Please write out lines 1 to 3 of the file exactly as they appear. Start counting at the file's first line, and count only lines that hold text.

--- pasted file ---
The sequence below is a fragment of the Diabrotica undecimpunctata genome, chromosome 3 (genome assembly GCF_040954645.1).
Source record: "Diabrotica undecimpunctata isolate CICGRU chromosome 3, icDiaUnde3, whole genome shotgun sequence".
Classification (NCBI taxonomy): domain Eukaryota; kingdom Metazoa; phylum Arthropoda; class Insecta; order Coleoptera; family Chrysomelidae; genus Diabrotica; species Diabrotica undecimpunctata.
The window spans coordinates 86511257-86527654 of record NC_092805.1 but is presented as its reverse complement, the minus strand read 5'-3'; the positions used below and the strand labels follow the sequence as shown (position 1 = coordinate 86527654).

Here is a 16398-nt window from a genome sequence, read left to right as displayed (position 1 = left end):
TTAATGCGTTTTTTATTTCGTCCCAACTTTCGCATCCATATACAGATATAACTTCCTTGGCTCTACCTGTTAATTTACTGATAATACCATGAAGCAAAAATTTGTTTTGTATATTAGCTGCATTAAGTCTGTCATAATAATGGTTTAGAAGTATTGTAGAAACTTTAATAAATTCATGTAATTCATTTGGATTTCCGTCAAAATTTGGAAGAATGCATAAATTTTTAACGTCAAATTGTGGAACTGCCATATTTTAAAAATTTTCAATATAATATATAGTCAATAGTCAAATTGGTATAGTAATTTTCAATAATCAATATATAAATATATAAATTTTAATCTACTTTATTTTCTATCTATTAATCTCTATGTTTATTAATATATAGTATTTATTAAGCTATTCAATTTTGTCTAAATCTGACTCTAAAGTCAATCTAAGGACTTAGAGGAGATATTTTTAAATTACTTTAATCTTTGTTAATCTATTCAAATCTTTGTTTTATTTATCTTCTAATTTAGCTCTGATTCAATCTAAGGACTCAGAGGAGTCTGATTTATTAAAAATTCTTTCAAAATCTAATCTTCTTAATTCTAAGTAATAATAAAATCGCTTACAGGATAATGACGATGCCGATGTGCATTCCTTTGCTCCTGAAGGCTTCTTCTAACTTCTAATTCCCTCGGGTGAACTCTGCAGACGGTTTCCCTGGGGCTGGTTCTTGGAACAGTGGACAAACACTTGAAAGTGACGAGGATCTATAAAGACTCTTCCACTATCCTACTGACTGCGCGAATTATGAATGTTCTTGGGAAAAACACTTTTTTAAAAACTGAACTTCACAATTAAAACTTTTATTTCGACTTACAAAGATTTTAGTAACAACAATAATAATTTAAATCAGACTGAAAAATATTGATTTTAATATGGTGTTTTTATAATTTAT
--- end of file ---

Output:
The sequence below is a fragment of the Diabrotica undecimpunctata genome, chromosome 3 (genome assembly GCF_040954645.1).
Source record: "Diabrotica undecimpunctata isolate CICGRU chromosome 3, icDiaUnde3, whole genome shotgun sequence".
Classification (NCBI taxonomy): domain Eukaryota; kingdom Metazoa; phylum Arthropoda; class Insecta; order Coleoptera; family Chrysomelidae; genus Diabrotica; species Diabrotica undecimpunctata.